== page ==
and recipient of more than 70 grant-years of peer-reviewed research funding; served on several grant review committees and actively participated in the development of national
and international nutrition policy; internationally known lecturer and co-author of The China Study.

Caldwell B. Esselstyn, Jr., M.D.
Former internationally known surgeon at the Cleveland Clinic; served as President of the American Association of Endocrine Surgeons and Chairman of the Cleveland
Clinic’s Breast Cancer Task Force; written over 150 scientific publications including his bench mark long-term nutritional research on arresting and reversing coronaryartery disease in severely ill patients; author of Prevent and Reverse Heart Disease.

For more information, check out the website at

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Laura Cooke is the editor and creator of the Veggie Bunch website and community.

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4 Responses to this article

Roline January 12, 2011 Reply

Interesting. But I am not convinced.

The movie seems to be based on the premise that the consumption of all animal products causes diseases, but it is widely held (and researched) that there are a number of factors involved, and that the umbrella-discussion in this movie (based on the above) is too broad to be considered “ground-breaking”:

* It is the TYPE of meat consumed: In the animal and dairy industries the use of growth hormones injected into the animal prior to slaughter may be linked to diseases such as cancer, diabetes and heart illnesses.

* Free-Range meat: For the above reason, it may be that free range meat is healthier than large scale mass produced meat and greatly reduces your chances of getting illnesses, as it is essentially the growth hormones that give cause for concern. It would be interesting to see whether the doctors in the movie look at people who only consider free range meat as part of their diet, or whether this group of people are wholly excluded from their findings.

*Another factor to consider is the AMOUNT of meat being eaten: What happens to someone who chooses to eat meat on the rare occasion? Are their chances for contracting illnesses increased, or are they not part of the experiment? If they are not considered because they predominantly eat a plant-based diet, then the reason for contracting illnesses is not because they eat meat, but comes down the AMOUNT of meat being eaten.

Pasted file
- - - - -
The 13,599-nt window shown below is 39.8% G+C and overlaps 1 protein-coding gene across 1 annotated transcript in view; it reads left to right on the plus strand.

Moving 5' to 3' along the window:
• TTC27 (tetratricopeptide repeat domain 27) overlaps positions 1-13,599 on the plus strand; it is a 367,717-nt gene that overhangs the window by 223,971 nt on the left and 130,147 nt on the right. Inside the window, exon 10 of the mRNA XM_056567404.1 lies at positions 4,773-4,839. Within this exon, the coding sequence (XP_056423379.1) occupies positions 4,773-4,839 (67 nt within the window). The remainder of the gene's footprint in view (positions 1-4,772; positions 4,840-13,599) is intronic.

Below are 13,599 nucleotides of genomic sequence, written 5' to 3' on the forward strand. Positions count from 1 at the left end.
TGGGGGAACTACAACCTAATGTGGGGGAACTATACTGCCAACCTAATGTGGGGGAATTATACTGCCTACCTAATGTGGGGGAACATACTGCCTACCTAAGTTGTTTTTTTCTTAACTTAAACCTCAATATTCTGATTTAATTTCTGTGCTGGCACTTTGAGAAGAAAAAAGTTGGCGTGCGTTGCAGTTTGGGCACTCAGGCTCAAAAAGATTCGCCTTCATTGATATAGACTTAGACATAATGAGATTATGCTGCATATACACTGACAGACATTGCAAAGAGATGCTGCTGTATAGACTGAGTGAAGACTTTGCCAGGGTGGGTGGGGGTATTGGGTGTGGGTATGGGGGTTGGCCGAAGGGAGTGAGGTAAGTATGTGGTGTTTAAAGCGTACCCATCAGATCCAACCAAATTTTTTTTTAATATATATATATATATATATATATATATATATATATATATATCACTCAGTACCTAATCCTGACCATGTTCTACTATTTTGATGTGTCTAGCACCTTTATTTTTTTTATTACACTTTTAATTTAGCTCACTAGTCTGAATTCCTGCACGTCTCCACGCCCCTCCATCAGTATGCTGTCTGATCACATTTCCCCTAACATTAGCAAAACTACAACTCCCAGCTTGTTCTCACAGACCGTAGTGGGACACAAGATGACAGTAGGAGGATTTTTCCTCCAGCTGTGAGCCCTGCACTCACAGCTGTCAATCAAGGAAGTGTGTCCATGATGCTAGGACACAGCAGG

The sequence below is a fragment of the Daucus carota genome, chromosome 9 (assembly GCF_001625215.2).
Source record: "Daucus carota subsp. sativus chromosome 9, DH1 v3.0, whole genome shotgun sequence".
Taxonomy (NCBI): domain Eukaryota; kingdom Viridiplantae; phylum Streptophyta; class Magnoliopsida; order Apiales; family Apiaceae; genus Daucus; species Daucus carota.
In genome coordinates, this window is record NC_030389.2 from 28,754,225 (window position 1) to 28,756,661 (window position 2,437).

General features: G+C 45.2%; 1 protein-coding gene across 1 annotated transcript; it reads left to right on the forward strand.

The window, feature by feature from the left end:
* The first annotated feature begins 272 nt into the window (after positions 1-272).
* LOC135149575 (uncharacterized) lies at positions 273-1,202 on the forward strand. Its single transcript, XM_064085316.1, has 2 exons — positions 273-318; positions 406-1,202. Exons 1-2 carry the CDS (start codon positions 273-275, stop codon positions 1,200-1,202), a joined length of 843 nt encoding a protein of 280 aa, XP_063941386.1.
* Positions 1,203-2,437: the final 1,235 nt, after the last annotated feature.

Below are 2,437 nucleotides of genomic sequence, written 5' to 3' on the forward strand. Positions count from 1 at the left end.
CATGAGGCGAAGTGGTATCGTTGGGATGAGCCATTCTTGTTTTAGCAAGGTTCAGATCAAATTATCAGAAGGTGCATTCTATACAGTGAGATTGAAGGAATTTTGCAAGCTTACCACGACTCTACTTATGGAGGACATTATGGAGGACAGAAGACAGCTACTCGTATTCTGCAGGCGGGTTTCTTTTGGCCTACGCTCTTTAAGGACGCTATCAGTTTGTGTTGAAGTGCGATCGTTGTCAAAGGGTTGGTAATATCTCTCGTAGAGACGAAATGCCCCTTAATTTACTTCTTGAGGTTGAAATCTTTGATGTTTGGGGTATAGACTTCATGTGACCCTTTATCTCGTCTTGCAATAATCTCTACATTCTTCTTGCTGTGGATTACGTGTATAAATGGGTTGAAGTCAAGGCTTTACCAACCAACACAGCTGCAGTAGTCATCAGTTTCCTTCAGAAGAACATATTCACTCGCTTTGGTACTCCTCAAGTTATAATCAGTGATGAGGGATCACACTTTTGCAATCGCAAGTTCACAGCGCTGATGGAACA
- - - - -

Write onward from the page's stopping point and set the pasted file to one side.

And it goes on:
I am already a vegetarian, but by the sound of this movie I am not convinced that meat in my diet would make me sick. Factors such as amount and type of meat eaten should be considered before claiming that a meat-based diet is responsible for “diseases of affluence”.

It would be interesting to see the movie to see if any reference is made to any of the above factors. Any idea if it will be available in SA?

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Roline January 12, 2011 Reply

After writing this post, I did a bit of reading and found a brilliant article which supports my irritation at one of these doctors’ findings in the movie:

The article claims that the movie’s research “reveals a heavy bias and selectivity with which Campbell conducted, interpreted, and presents his research.”

Read it and decide for yourself.

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editor January 12, 2011 Reply

While I haven’t looked in-depth at exactly what they propose, I think the gist of it is that we have become too reliant on fast-food, processed food and eat a predominately meat-based diet rather than a plant-based diet.
I have mailed the company to ask about SA screenings, but have yet to receive a response…

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editor January 13, 2011 Reply

Update: I received a response from the Forks Over Knives marketing department. At the moment details about an international release are still to be decided. They suggest signing up to the newsletter for more updates.